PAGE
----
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July 20, 2022 | Blog

The Emergence of the Fixed Index-Linked Annuity (FILA)

By Sam Wiss Download AS PDF

A Brief Overview of Index-Linked Annuities

The first generation of Fixed Indexed Annuities (FIA) launched in the mid-1990s were a revelation. A struggling bond market coupled with equity volatility was the perfect storm for the arrival of the FIA. Investors saw the magic of the Fixed Indexed Annuity: allowing a client principal protection while also gaining exposure to the performance of an external index using call options (an index-linked crediting strategy). A client’s initial principal and any earned interest would be locked-in annually and safe from downside market risk.

In 2010, AXA Equitable released the first product of a category that is now commonly referred to as a Registered Index-Linked Annuity, or RILA. What separates a RILA from an FIA is simple – a RILA is a registered securities product, not a fixed insurance product. Like FIAs, RILAs combine fixed income yields with derivatives to provide index-linked exposure, but RILAs can offer index-linked crediting strategies that have not traditionally been available in FIA products. These strategies put the client’s principal and previously earned credits at risk to generate more upside potential with some level of defined downside protection from losses.

With FIA, the client can lose nothing but has less upside potential. With RILA, the client could lose everything but has more upside potential. There was a clear and obvious gap in the market that needed to be filled by a product that combined the principal protection of a fixed insurance product with the potential to take more risk and earn more upside exposure, similar to RILA.

FILA – The Next Generation of Index-Linked Annuities

Enter a new breed of FIA that is colloquially referred to as a Fixed Index-Linked Annuity, or FILA. The concept behind a FILA is remarkably simple – allow clients to take downside risk to the extent of previously tracked gains to have more upside potential. The FILA variant of FIA slots directly between a traditional FIA and RILA.

How Does a Fixed Index-Linked Annuity Work?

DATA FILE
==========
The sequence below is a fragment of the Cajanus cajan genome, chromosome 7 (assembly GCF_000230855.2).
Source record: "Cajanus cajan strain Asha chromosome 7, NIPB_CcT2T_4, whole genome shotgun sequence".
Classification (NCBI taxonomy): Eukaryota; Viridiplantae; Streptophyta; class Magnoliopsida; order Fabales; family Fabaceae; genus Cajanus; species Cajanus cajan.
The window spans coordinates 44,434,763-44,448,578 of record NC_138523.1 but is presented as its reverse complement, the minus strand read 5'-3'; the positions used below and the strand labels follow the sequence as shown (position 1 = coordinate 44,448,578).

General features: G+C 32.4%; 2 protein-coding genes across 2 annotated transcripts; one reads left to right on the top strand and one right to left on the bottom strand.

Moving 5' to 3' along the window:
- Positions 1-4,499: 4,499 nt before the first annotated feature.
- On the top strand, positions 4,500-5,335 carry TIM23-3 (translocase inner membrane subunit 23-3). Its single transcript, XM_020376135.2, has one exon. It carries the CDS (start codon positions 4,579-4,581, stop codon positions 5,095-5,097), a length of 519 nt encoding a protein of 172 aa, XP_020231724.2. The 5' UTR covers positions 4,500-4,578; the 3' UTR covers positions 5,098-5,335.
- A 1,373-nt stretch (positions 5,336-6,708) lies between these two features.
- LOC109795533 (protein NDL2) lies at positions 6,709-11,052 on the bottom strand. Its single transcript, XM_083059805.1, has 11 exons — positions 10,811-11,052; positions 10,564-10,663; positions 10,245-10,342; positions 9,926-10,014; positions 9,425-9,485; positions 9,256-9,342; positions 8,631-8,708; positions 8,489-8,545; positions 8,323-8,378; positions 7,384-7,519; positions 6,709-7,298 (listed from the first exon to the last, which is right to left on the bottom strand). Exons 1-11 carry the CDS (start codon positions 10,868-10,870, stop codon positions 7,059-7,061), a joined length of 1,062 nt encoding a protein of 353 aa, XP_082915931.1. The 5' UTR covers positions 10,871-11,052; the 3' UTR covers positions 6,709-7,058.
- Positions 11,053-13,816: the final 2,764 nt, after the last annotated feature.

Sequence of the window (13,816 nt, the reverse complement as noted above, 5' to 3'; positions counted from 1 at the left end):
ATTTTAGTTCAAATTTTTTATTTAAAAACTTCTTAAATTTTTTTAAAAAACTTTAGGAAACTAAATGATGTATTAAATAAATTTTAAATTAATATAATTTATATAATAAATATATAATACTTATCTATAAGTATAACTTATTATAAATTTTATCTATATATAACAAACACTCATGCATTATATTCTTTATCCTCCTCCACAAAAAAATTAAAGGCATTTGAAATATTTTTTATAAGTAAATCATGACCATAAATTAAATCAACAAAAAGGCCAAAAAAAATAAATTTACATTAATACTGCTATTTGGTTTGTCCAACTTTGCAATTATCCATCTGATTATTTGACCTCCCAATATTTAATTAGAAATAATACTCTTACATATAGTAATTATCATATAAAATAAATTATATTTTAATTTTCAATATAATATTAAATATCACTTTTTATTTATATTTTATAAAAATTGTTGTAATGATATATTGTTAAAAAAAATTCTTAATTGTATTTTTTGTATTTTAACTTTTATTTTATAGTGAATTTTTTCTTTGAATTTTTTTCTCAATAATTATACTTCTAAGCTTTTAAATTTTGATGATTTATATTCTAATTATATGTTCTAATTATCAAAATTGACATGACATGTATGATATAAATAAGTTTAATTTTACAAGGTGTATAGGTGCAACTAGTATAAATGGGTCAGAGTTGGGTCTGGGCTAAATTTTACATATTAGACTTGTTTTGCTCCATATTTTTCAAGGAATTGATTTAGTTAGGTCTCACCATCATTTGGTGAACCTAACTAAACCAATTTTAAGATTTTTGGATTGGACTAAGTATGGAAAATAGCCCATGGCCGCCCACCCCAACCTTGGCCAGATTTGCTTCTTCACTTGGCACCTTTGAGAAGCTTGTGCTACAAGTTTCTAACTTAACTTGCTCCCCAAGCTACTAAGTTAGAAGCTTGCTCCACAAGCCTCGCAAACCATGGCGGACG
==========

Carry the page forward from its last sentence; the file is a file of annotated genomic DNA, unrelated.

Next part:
At its core, a FILA allows the policyholder to put their previously earned (tracked) gains at risk to have more upside exposure. At no point in time can the policyholder select an account with negative exposure such that, in the event of a full loss, would pierce the policyholder’s principal. This is one way that FILA ensures it’s clearly a fixed insurance product and not a security.

Furthermore, the policyholder is under no obligation to risk their gains – at any point in time, they can simply allocate to an index-linked option with a 0% floor. In doing so, the FILA would replicate the performance of an FIA and have complete downside protection. If they have previously tracked gains, clients can choose accounts that provide similar index-linked crediting parameters as a RILA.

What Separates a FILA from a Traditional FIA?

Every FILA is an FIA but not every FIA is a FILA. As of this writing, there are two FILA products in the marketplace – F&G’s Dynamic Accumulator and American Equity’s FlexShield. As more companies inevitably enter this space, the definition of a FILA will assuredly change as well. But from what we can see so far, a FILA has the following structure:

  1. A multi-year index-linked crediting account that is comprised of distinct one-year tracking periods
  2. Strategies within the long-dated account that have the potential for both positive and negative index-linked adjustments
  3. Strategies with the potential for losses are restricted only to policies with sufficient previously earned, or tracked gains, such that the initial principal is always protected
  4. The client has a choice at each contract anniversary to select their level of maximum downside risk (and additional upside potential) amongst the available strategies
  5. After the final indexed credit, the tracking value and account values are equal

How Are Rates Determined in a FILA?

Because FILA uses true one-year index-linked tracking periods, the rates and ratesetting process for FILA should be nearly identical to traditional FIA and RILA. All three products hedge on an annual basis and set rates based on the market price for hedges and available investment yield. All else being equal, rates in a FILA product should be market-competitive for similar payoff structures with both FIA and RILA.


Why Would a Client Choose a FILA over a Traditional FIA?

In our view, the real question is why wouldn’t a client choose a FILA over a traditional FIA. The client can achieve identical performance to an FIA by using a FILA, but the FILA offers the ability to modify the risk and return profile of the product over time. The power of a FILA is that it isn’t one thing – in some circumstances, it can look like an FIA and, in others, it can be very close to a RILA. It’s an incredibly valuable proposition that, by virtue of its principal protection, is filed, priced and distributed just like any other fixed or fixed indexed annuity product.

We believe that FILA is the next generation of FIAs, combining the best attributes of traditional FIA products with the best attributes of the rapidly growing RILA market. Welcome to the future.